Man rebuilds N.O. home with traditions

Published 10:43 pm Sunday, February 24, 2008

NEW ORLEANS (AP) — Smiling with satisfaction, Earl Barthe pushes back his wide-brimmed hat and runs his eyes over the intricate plaster trim of the Luling Mansion.

He’s sure his family helped form the room’s original decorations, elaborate patterns on the ceilings and even likenesses of the first owner’s daughter, who died of yellow fever.

Today, Barthe (pronounced bar-THAY) is busy restoring the 165-year-old building.

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‘‘You look at this kind of work and you’re looking at the pride people took in what they did,’’ said Barthe, a fifth-generation master plasterer whose family’s work can be found in New Orleans’ historic homes and churches and even the Louisiana Superdome.

But in a city known for its arts traditions, Barthe is one of the few remaining craftsmen in what once was a flourishing trade.

His face lined from days in the sun, Barthe, who won’t say how old he is but acknowledges working the family business for 70 years, wears the white shirt and pants traditional to the trade. He insists his workers carry on the custom, too.

The Barthe family settled in New Orleans in the early 1800s. The business was established by his great-great-grandfather, a master plasterer from Nice, France, who married a woman from Haiti.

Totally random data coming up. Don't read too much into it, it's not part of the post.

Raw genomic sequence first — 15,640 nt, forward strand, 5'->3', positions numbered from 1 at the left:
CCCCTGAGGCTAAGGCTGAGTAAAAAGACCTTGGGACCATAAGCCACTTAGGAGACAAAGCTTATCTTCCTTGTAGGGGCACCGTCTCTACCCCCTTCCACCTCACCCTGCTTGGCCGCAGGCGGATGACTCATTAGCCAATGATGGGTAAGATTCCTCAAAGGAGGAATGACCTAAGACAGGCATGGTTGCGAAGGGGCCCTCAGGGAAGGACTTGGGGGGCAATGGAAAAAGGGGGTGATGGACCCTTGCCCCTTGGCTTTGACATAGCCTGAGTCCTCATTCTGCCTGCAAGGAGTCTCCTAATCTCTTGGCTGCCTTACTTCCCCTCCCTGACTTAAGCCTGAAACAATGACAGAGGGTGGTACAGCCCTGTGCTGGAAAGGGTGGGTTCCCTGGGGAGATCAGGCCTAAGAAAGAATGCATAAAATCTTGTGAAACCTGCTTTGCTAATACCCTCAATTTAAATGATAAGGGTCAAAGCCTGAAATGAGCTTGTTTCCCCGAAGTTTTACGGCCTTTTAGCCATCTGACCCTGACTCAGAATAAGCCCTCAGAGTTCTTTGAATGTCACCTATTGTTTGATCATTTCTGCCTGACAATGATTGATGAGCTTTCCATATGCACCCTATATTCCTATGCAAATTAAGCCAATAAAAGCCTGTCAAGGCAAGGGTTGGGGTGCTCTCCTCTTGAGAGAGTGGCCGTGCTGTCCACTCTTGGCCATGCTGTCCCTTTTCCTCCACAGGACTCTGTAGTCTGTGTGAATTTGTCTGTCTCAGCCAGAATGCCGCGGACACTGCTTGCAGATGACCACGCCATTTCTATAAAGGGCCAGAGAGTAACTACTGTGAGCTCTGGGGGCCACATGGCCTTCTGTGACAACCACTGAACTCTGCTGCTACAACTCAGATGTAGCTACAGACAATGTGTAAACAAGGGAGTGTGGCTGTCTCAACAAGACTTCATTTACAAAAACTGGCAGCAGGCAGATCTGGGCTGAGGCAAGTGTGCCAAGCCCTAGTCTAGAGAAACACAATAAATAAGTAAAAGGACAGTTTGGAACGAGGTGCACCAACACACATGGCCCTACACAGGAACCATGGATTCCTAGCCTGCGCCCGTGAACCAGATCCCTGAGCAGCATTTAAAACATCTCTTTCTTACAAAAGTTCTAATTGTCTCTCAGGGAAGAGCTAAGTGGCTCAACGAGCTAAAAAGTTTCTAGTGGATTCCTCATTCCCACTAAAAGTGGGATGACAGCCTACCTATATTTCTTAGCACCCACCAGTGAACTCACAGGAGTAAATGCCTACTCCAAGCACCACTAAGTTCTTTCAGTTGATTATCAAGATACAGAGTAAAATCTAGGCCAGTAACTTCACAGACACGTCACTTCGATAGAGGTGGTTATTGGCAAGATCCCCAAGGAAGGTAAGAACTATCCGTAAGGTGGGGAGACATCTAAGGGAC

The family was known in the term of the time as ‘‘free people of color.’’ These days Barthe refers to his family as Creoles, but most of all, he calls them plasterers.

‘‘My father was a plasterer, his father was a plasterer, his uncles and everybody else were plasterers,’’ he said. ‘‘The Barthe children knew they had to be plasterers. Daddy didn’t want me to be a doctor, a lawyer or an Indian chief.’’

In fine hotels, the old stores along Canal Street, the St. Charles Avenue mansions and the cemeteries’ tombs, you’ll likely see the work of Barthe and his family.

‘‘Every job is a hard job because of the time and care you have to take with it, the attention you have to pay,’’ Barthe said. ‘‘And it’s hard work climbing that scaffolding, hauling around the plaster. It’s the kind of work that makes you know you’ve done a full day when you stop.’’

Barthe said about a dozen families were engaged in the business in its heyday.

‘‘It was all men, and the one who had the most sons got the most respect,’’ Barthe said. ‘‘And those boys knew they better live up to what their fathers expected. If you did something wrong it reflected on the family. Nobody wanted that.’’

Earl Barthe’s skills were featured in a New Orleans Museum of Art exhibition titled ‘‘Raised to the Trade: Creole Building Arts in New Orleans’’ and in the Smithsonian Folklife Festival’s ‘‘Masters of the Building Arts’’ program in 2001.

He has been inducted into the Louisiana AFL-CIO Labor Hall of Fame, and in 2005 received the National Endowment for the Arts National Heritage Fellowship.

Passing that heritage along by training apprentices is his goal now.

‘‘I’d like to see another generation do the kind of work their grandchildren and great-grandchildren will one day appreciate,’’ Barthe said.